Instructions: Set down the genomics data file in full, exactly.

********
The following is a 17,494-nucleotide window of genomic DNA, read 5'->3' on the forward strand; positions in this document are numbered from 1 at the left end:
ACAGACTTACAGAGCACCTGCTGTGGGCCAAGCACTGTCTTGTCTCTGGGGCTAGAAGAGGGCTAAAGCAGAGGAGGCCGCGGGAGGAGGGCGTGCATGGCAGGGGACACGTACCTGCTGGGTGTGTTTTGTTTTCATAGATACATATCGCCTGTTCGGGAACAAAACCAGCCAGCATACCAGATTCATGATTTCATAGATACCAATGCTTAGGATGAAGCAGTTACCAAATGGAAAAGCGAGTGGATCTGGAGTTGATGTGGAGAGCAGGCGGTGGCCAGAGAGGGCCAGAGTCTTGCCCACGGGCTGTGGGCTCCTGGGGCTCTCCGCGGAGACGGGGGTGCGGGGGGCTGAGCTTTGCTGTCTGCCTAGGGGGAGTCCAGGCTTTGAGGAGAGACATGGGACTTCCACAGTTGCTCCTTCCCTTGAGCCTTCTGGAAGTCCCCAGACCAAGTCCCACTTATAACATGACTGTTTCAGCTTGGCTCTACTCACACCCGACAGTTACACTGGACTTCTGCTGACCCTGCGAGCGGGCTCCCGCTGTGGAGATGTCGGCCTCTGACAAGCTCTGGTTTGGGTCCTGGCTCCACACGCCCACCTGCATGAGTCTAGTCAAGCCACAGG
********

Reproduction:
The following is a 17,494-nucleotide window of genomic DNA, read 5'->3' on the forward strand; positions in this document are numbered from 1 at the left end:
ACAGACTTACAGAGCACCTGCTGTGGGCCAAGCACTGTCTTGTCTCTGGGGCTAGAAGAGGGCTAAAGCAGAGGAGGCCGCGGGAGGAGGGCGTGCATGGCAGGGGACACGTACCTGCTGGGTGTGTTTTGTTTTCATAGATACATATCGCCTGTTCGGGAACAAAACCAGCCAGCATACCAGATTCATGATTTCATAGATACCAATGCTTAGGATGAAGCAGTTACCAAATGGAAAAGCGAGTGGATCTGGAGTTGATGTGGAGAGCAGGCGGTGGCCAGAGAGGGCCAGAGTCTTGCCCACGGGCTGTGGGCTCCTGGGGCTCTCCGCGGAGACGGGGGTGCGGGGGGCTGAGCTTTGCTGTCTGCCTAGGGGGAGTCCAGGCTTTGAGGAGAGACATGGGACTTCCACAGTTGCTCCTTCCCTTGAGCCTTCTGGAAGTCCCCAGACCAAGTCCCACTTATAACATGACTGTTTCAGCTTGGCTCTACTCACACCCGACAGTTACACTGGACTTCTGCTGACCCTGCGAGCGGGCTCCCGCTGTGGAGATGTCGGCCTCTGACAAGCTCTGGTTTGGGTCCTGGCTCCACACGCCCACCTGCATGAGTCTAGTCAAGCCACAGG